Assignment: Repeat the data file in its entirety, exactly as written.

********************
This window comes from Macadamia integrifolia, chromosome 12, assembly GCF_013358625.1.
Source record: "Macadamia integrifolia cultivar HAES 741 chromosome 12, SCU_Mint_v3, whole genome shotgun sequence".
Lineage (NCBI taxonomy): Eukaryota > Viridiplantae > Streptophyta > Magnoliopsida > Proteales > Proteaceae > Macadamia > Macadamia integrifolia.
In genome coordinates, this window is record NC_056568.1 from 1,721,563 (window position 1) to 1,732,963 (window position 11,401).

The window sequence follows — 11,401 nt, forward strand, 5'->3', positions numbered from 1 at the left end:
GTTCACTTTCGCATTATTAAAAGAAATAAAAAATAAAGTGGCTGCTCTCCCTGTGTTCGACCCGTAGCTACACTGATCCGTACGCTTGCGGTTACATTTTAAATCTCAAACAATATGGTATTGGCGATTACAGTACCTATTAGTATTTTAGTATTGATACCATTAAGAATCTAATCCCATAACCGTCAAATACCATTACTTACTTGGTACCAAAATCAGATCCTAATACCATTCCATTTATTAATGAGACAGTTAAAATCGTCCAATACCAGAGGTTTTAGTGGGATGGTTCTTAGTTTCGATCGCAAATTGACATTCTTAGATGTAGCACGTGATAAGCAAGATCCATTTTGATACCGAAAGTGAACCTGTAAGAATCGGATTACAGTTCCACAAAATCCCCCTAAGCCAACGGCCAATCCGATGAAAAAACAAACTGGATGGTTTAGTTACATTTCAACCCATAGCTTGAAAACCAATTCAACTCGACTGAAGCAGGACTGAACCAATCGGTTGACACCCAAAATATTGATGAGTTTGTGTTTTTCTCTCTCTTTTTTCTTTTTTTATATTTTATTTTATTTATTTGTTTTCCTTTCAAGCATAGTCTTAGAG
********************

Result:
This window comes from Macadamia integrifolia, chromosome 12, assembly GCF_013358625.1.
Source record: "Macadamia integrifolia cultivar HAES 741 chromosome 12, SCU_Mint_v3, whole genome shotgun sequence".
Lineage (NCBI taxonomy): Eukaryota > Viridiplantae > Streptophyta > Magnoliopsida > Proteales > Proteaceae > Macadamia > Macadamia integrifolia.
In genome coordinates, this window is record NC_056568.1 from 1,721,563 (window position 1) to 1,732,963 (window position 11,401).

The window sequence follows — 11,401 nt, forward strand, 5'->3', positions numbered from 1 at the left end:
GTTCACTTTCGCATTATTAAAAGAAATAAAAAATAAAGTGGCTGCTCTCCCTGTGTTCGACCCGTAGCTACACTGATCCGTACGCTTGCGGTTACATTTTAAATCTCAAACAATATGGTATTGGCGATTACAGTACCTATTAGTATTTTAGTATTGATACCATTAAGAATCTAATCCCATAACCGTCAAATACCATTACTTACTTGGTACCAAAATCAGATCCTAATACCATTCCATTTATTAATGAGACAGTTAAAATCGTCCAATACCAGAGGTTTTAGTGGGATGGTTCTTAGTTTCGATCGCAAATTGACATTCTTAGATGTAGCACGTGATAAGCAAGATCCATTTTGATACCGAAAGTGAACCTGTAAGAATCGGATTACAGTTCCACAAAATCCCCCTAAGCCAACGGCCAATCCGATGAAAAAACAAACTGGATGGTTTAGTTACATTTCAACCCATAGCTTGAAAACCAATTCAACTCGACTGAAGCAGGACTGAACCAATCGGTTGACACCCAAAATATTGATGAGTTTGTGTTTTTCTCTCTCTTTTTTCTTTTTTTATATTTTATTTTATTTATTTGTTTTCCTTTCAAGCATAGTCTTAGAG